Defining the role of Mtf1 and N-terminal domain of Rpo41 in transcription initiation and replication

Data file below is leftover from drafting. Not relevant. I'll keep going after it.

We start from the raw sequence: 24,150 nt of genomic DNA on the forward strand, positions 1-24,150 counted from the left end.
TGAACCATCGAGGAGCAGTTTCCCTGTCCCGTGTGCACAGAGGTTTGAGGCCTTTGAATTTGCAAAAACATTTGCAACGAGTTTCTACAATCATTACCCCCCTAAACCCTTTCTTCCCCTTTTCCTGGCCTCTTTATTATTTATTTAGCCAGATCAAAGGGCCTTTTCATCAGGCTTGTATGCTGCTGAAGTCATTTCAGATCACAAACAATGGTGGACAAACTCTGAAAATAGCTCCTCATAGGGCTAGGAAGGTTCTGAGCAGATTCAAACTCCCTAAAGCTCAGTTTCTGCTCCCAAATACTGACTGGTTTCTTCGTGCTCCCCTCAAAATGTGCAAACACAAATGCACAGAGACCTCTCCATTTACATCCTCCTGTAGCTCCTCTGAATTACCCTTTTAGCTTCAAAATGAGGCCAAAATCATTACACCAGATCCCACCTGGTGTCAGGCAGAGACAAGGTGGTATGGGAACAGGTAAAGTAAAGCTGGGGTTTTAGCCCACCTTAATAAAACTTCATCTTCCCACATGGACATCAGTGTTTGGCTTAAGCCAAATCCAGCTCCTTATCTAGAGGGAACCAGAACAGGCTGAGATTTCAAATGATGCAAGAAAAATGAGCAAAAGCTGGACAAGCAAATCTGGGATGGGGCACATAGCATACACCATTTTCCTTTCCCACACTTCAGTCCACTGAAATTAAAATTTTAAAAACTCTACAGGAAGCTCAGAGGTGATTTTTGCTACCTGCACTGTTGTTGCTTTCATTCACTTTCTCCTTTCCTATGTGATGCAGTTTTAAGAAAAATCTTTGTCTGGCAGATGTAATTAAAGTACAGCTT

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Mitochondrion is an organelle found in the eukaryotic cell. It is responsible for essential metabolic processes as well as ATP production via oxidative phosphorylation (OXPHOS). The mitochondrion contains DNA that encodes for several subunits in the OXPHOS system as well as rRNA and tRNA for translation. It also has its own replication, transcription and translation machinery. Proper maintenance of the mitochondrial DNA is critical for the cell’s health. Saccharomyces cerevisiae mitochondrial transcription system has been a great model system for its ease of genetic manipulation as well as having conserved RNA polymerases across species. The polymerases are homologues to T7 RNA polymerase, but have longer N-terminal domain and require transcription factor(s). The reason for the extra domain as well as the need for an accessory factor is still unclear. This study reveals the role of Rpo41 N-terminal domain (NTD) as well as clarifies the role of Mtf1, the transcription factor, in transcription initiation. Rpo41 is the 153 kDa catalytic subunit, and Mtf1 is 40 kDa, the transcription factor of the yeast mitochondria. We have shown that Mtf1 is required for correct promoter sequence recognition as well as inhibition of incorrect initiation. Although it was thought that Rpo41 has intrinsic promoter recognition capability, we have shown that Rpo41 can initiate transcription on a pre-melted DNA, even if it is not the consensus promoter sequence. N-terminal truncation mutant studies showed that the NTD of Rpo41 is also required for correct transcription initiation. On linear duplex DNA, N-terminal truncation of 321 amino acids has little effect when Mtf1 is present. On pre-melted DNA, it shows opposite trend from the wild-type. 160 N-terminal amino acid residue truncation shows little activity, whereas Mtf1 increases activity, even on non-promoter initiation sites. We further investigated properties of Rpo41 in replication. A link between mitochondrial transcription and replication has been suggested before, where Rpo41 functions as the leading strand primase. Our studies show that Rpo41 can indeed function as the leading and lagging strand primase, and explains why Rpo41 is able to initiate transcription on non-promoter sites. N-terminal truncation resulted in loss of primase activity, which shows that NTD is required for replication.